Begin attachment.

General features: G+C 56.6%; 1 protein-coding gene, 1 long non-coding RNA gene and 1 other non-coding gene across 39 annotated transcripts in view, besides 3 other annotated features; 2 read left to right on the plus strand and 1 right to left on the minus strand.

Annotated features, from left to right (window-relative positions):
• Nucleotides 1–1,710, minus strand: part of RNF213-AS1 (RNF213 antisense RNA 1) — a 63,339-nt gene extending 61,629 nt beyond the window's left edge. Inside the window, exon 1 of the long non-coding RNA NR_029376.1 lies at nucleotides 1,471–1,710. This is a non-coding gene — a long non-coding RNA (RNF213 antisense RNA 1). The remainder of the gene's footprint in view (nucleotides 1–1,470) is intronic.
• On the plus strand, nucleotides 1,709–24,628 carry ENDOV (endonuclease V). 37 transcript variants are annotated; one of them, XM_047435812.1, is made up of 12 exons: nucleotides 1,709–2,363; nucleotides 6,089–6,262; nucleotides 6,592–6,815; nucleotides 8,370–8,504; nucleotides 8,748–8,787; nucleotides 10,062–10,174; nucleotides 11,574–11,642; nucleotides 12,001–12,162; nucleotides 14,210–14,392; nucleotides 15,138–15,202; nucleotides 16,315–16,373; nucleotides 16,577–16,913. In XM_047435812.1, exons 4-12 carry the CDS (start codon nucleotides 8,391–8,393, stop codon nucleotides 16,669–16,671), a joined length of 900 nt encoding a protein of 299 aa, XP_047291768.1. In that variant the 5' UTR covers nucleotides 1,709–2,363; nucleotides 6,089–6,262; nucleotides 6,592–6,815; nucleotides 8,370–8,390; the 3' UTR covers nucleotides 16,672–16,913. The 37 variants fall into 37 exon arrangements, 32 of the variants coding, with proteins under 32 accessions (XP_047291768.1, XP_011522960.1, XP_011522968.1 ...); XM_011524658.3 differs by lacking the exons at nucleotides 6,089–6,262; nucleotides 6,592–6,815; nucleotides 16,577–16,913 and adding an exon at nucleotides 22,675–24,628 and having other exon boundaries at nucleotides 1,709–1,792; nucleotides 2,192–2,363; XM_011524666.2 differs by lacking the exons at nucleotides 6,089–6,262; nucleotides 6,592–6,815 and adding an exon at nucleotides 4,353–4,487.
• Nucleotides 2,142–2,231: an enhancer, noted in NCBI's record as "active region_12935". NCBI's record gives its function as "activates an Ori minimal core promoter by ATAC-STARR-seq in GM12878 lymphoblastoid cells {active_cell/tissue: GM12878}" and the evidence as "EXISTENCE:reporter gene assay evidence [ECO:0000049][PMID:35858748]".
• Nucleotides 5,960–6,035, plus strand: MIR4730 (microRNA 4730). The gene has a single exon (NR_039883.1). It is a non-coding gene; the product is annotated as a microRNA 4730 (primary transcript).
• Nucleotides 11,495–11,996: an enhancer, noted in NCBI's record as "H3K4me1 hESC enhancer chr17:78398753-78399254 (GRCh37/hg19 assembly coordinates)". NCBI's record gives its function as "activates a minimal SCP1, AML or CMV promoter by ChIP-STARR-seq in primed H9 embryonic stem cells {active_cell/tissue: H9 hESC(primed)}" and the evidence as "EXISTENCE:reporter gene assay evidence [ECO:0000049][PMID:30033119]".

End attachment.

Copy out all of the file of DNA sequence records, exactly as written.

General features: G+C 56.6%; 1 protein-coding gene, 1 long non-coding RNA gene and 1 other non-coding gene across 39 annotated transcripts in view, besides 3 other annotated features; 2 read left to right on the plus strand and 1 right to left on the minus strand.

Annotated features, from left to right (window-relative positions):
• Nucleotides 1–1,710, minus strand: part of RNF213-AS1 (RNF213 antisense RNA 1) — a 63,339-nt gene extending 61,629 nt beyond the window's left edge. Inside the window, exon 1 of the long non-coding RNA NR_029376.1 lies at nucleotides 1,471–1,710. This is a non-coding gene — a long non-coding RNA (RNF213 antisense RNA 1). The remainder of the gene's footprint in view (nucleotides 1–1,470) is intronic.
• On the plus strand, nucleotides 1,709–24,628 carry ENDOV (endonuclease V). 37 transcript variants are annotated; one of them, XM_047435812.1, is made up of 12 exons: nucleotides 1,709–2,363; nucleotides 6,089–6,262; nucleotides 6,592–6,815; nucleotides 8,370–8,504; nucleotides 8,748–8,787; nucleotides 10,062–10,174; nucleotides 11,574–11,642; nucleotides 12,001–12,162; nucleotides 14,210–14,392; nucleotides 15,138–15,202; nucleotides 16,315–16,373; nucleotides 16,577–16,913. In XM_047435812.1, exons 4-12 carry the CDS (start codon nucleotides 8,391–8,393, stop codon nucleotides 16,669–16,671), a joined length of 900 nt encoding a protein of 299 aa, XP_047291768.1. In that variant the 5' UTR covers nucleotides 1,709–2,363; nucleotides 6,089–6,262; nucleotides 6,592–6,815; nucleotides 8,370–8,390; the 3' UTR covers nucleotides 16,672–16,913. The 37 variants fall into 37 exon arrangements, 32 of the variants coding, with proteins under 32 accessions (XP_047291768.1, XP_011522960.1, XP_011522968.1 ...); XM_011524658.3 differs by lacking the exons at nucleotides 6,089–6,262; nucleotides 6,592–6,815; nucleotides 16,577–16,913 and adding an exon at nucleotides 22,675–24,628 and having other exon boundaries at nucleotides 1,709–1,792; nucleotides 2,192–2,363; XM_011524666.2 differs by lacking the exons at nucleotides 6,089–6,262; nucleotides 6,592–6,815 and adding an exon at nucleotides 4,353–4,487.
• Nucleotides 2,142–2,231: an enhancer, noted in NCBI's record as "active region_12935". NCBI's record gives its function as "activates an Ori minimal core promoter by ATAC-STARR-seq in GM12878 lymphoblastoid cells {active_cell/tissue: GM12878}" and the evidence as "EXISTENCE:reporter gene assay evidence [ECO:0000049][PMID:35858748]".
• Nucleotides 5,960–6,035, plus strand: MIR4730 (microRNA 4730). The gene has a single exon (NR_039883.1). It is a non-coding gene; the product is annotated as a microRNA 4730 (primary transcript).
• Nucleotides 11,495–11,996: an enhancer, noted in NCBI's record as "H3K4me1 hESC enhancer chr17:78398753-78399254 (GRCh37/hg19 assembly coordinates)". NCBI's record gives its function as "activates a minimal SCP1, AML or CMV promoter by ChIP-STARR-seq in primed H9 embryonic stem cells {active_cell/tissue: H9 hESC(primed)}" and the evidence as "EXISTENCE:reporter gene assay evidence [ECO:0000049][PMID:30033119]".